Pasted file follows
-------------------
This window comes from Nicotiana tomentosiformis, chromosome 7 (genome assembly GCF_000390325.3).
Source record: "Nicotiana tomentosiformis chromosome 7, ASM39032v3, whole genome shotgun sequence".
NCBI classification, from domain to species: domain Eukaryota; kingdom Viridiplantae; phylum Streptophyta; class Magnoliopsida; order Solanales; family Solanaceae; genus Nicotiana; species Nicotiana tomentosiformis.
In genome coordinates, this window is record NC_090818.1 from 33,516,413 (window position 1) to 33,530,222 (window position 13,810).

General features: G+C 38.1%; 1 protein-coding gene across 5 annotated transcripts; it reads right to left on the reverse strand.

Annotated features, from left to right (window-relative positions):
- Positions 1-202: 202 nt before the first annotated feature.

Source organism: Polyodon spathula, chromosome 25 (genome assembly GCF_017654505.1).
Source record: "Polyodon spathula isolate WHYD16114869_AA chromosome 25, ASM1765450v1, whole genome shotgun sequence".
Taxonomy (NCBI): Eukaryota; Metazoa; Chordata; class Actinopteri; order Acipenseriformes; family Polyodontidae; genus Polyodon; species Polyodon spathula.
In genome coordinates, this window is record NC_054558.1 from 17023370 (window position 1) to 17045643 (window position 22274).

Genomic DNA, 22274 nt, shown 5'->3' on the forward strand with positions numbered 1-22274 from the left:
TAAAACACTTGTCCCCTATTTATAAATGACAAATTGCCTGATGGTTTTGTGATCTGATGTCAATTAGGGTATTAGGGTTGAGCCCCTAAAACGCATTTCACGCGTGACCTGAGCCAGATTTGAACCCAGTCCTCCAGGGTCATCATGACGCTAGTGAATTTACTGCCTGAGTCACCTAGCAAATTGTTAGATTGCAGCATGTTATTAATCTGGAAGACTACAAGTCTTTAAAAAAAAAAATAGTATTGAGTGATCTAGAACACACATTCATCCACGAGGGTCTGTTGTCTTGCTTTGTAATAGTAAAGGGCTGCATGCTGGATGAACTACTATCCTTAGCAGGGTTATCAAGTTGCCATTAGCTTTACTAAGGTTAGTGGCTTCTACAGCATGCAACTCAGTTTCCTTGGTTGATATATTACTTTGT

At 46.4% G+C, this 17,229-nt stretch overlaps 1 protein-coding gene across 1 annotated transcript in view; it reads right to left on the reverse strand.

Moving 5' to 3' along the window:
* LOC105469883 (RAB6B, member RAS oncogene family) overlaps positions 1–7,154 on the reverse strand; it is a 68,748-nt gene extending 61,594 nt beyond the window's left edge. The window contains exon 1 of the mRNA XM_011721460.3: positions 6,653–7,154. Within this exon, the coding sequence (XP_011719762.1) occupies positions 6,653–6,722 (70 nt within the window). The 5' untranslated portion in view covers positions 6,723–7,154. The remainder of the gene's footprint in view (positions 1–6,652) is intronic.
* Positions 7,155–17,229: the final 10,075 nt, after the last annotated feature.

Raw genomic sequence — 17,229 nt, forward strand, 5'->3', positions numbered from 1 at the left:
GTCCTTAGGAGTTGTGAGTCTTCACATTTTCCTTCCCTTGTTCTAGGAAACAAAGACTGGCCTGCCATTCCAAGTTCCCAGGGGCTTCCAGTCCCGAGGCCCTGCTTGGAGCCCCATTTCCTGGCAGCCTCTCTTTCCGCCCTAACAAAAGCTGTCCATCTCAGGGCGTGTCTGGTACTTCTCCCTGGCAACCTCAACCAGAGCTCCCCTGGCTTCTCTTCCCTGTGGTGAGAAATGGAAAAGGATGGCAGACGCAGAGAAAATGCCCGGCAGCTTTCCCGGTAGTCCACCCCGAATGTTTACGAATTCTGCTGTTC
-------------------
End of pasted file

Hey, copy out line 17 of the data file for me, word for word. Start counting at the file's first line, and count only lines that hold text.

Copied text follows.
* Positions 7,155–17,229: the final 10,075 nt, after the last annotated feature.